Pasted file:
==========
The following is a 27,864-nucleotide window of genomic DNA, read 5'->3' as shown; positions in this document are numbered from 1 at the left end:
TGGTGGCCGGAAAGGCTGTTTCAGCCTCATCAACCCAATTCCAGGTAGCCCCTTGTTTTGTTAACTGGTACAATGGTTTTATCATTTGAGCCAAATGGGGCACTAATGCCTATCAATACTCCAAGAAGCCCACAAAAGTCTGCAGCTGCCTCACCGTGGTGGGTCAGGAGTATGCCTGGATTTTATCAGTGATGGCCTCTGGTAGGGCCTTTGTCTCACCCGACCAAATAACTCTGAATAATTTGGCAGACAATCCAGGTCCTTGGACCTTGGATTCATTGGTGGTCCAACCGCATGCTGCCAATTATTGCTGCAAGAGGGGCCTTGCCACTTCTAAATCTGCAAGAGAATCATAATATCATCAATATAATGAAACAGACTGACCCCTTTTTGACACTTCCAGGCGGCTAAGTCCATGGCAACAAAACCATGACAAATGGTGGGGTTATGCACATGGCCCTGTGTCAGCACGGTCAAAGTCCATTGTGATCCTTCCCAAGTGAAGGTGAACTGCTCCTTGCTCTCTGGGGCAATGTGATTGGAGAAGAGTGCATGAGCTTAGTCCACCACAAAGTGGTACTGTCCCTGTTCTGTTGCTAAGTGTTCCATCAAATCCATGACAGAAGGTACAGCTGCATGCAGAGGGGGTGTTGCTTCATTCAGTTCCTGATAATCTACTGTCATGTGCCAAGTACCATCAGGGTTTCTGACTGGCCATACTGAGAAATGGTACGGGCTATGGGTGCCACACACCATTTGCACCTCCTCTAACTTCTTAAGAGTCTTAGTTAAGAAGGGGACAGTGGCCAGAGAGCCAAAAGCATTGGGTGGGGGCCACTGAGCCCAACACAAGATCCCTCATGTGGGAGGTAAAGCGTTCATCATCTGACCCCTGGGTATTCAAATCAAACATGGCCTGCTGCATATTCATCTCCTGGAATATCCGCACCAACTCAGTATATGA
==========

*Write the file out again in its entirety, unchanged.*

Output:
The following is a 27,864-nucleotide window of genomic DNA, read 5'->3' as shown; positions in this document are numbered from 1 at the left end:
TGGTGGCCGGAAAGGCTGTTTCAGCCTCATCAACCCAATTCCAGGTAGCCCCTTGTTTTGTTAACTGGTACAATGGTTTTATCATTTGAGCCAAATGGGGCACTAATGCCTATCAATACTCCAAGAAGCCCACAAAAGTCTGCAGCTGCCTCACCGTGGTGGGTCAGGAGTATGCCTGGATTTTATCAGTGATGGCCTCTGGTAGGGCCTTTGTCTCACCCGACCAAATAACTCTGAATAATTTGGCAGACAATCCAGGTCCTTGGACCTTGGATTCATTGGTGGTCCAACCGCATGCTGCCAATTATTGCTGCAAGAGGGGCCTTGCCACTTCTAAATCTGCAAGAGAATCATAATATCATCAATATAATGAAACAGACTGACCCCTTTTTGACACTTCCAGGCGGCTAAGTCCATGGCAACAAAACCATGACAAATGGTGGGGTTATGCACATGGCCCTGTGTCAGCACGGTCAAAGTCCATTGTGATCCTTCCCAAGTGAAGGTGAACTGCTCCTTGCTCTCTGGGGCAATGTGATTGGAGAAGAGTGCATGAGCTTAGTCCACCACAAAGTGGTACTGTCCCTGTTCTGTTGCTAAGTGTTCCATCAAATCCATGACAGAAGGTACAGCTGCATGCAGAGGGGGTGTTGCTTCATTCAGTTCCTGATAATCTACTGTCATGTGCCAAGTACCATCAGGGTTTCTGACTGGCCATACTGAGAAATGGTACGGGCTATGGGTGCCACACACCATTTGCACCTCCTCTAACTTCTTAAGAGTCTTAGTTAAGAAGGGGACAGTGGCCAGAGAGCCAAAAGCATTGGGTGGGGGCCACTGAGCCCAACACAAGATCCCTCATGTGGGAGGTAAAGCGTTCATCATCTGACCCCTGGGTATTCAAATCAAACATGGCCTGCTGCATATTCATCTCCTGGAATATCCGCACCAACTCAGTATATGA